GTA Weekly Bulletin
Center for the Enhancement of Teaching & Learning
The Center for the Enhancement of Teaching and Learning (CETL) weekly email bulletin features news, upcoming events, and teaching resources tailored to the teaching needs of Graduate Teaching Assistants at South Dakota State University. It is typically sent on Tuesdays.
Week of March 27, 2018
Deadline Approaching for CETL Teaching Certifications
Please submit documents by Monday, April 9, 2018 for this year’s CETL Certificate of Teaching Excellence and CETL Certificate of Highest Excellence.
For more information refer to CETL’s website or email CETL Assistant Director Shelly Bayer: Shelly.Bayer@sdstate.edu.
GTA Workshop Series Continues
This spring’s GTA Workshop Series is focused on the seven research-based principles of effective teaching emphasized in How Learning Works by Ambrose, Bridges, DiPietro, Lovett, and Norman (2010).
How Do Students Become Self-Directed Learners? (Learning Principle 7)
Tuesday March 27 (1-2pm)
Thursday, March 29 (1-2pm)
Location: Briggs 125
Presenter: Dr. Tyler Miller, Psychology
Registration Link: https://gtaworkshop6sp18.questionpro.com
GTA Workshop – Updated Date
University Graduate Teaching Assistant Workshop #4
How Does Students’ Prior Knowledge Affect Their Learning? (Learning Principle 1)
Friday, March 16 (10-11am) – POSTPONED
NEW DATE: Thursday, April 12 (1-2pm) – Briggs 130
Presenter: Dr. Tanya Gupta, Chemistry & Biochemistry
For more information and registration for the entire series, please follow the link below:
Professional Development Webinar Focused on Academic Integrity
Move From “I Caught You" To "I Taught You” - Creating A Culture Of Academic Integrity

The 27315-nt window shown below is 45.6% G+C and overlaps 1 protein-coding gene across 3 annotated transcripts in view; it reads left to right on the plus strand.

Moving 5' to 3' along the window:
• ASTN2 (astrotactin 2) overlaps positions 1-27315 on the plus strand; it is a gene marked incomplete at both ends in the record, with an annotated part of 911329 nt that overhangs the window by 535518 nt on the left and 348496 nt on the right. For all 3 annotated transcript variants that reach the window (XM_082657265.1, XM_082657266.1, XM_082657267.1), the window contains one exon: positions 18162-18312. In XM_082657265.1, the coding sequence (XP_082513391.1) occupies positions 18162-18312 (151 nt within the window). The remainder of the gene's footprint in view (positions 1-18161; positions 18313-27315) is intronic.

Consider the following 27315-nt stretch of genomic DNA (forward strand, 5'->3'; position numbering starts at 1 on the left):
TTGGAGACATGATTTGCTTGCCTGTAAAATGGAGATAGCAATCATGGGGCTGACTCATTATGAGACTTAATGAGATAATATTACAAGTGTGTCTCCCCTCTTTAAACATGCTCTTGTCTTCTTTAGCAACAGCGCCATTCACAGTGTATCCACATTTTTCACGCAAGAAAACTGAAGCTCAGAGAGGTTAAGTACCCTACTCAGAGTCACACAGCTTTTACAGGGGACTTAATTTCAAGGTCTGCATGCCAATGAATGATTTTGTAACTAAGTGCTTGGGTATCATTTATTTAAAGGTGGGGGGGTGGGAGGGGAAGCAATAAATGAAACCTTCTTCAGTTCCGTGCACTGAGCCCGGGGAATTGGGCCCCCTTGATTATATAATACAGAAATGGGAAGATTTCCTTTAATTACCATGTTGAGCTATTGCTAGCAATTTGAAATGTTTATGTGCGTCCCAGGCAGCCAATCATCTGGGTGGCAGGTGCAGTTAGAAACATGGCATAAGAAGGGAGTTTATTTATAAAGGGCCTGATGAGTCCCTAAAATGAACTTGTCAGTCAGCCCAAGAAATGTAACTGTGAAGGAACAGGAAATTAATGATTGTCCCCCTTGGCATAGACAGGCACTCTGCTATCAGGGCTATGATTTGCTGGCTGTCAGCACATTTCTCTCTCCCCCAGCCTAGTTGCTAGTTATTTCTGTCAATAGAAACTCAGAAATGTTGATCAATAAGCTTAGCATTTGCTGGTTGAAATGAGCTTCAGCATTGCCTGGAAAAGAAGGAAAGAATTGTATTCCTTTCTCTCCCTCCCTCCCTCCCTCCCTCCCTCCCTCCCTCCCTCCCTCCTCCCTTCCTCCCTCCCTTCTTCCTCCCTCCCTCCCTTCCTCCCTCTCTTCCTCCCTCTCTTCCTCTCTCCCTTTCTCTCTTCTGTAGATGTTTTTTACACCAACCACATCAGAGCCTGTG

Thursday, April 5, 2018 ~ 2:00-3:00 pm
Where: From Your Office! (And if you can’t make the live date we will have this session available for viewing for a full year)
This webinar addresses the different concerns about—and definitions of —“originality” across the units within higher-education institutions; provides a framework of three key types of academic-integrity strategies and matches those strategies to the needs of instructors, departments, and institutions; and offers examples of each academic-integrity strategy, best practices for each, and practical implementation tips.
Faculty members utilize many tactics to help ensure that the work their students perform is conducted under rigorous conditions and is created by or carried out by the students themselves. A lot of campuses, though, are finding that the big-database approach to academic integrity isn’t a one-size-fits-all solution (Lancaster & Culwin, 2007). That’s because there are various definitions of “originality” across the units of higher-education institutions.
Faculty members can undertake several specific actions to foster academic integrity across campus and in their courses. This webinar will share concrete practices you can use tomorrow to communicate expectations clearly for ethical conduct, which is much more effective than it is to have to catch cheaters after the fact.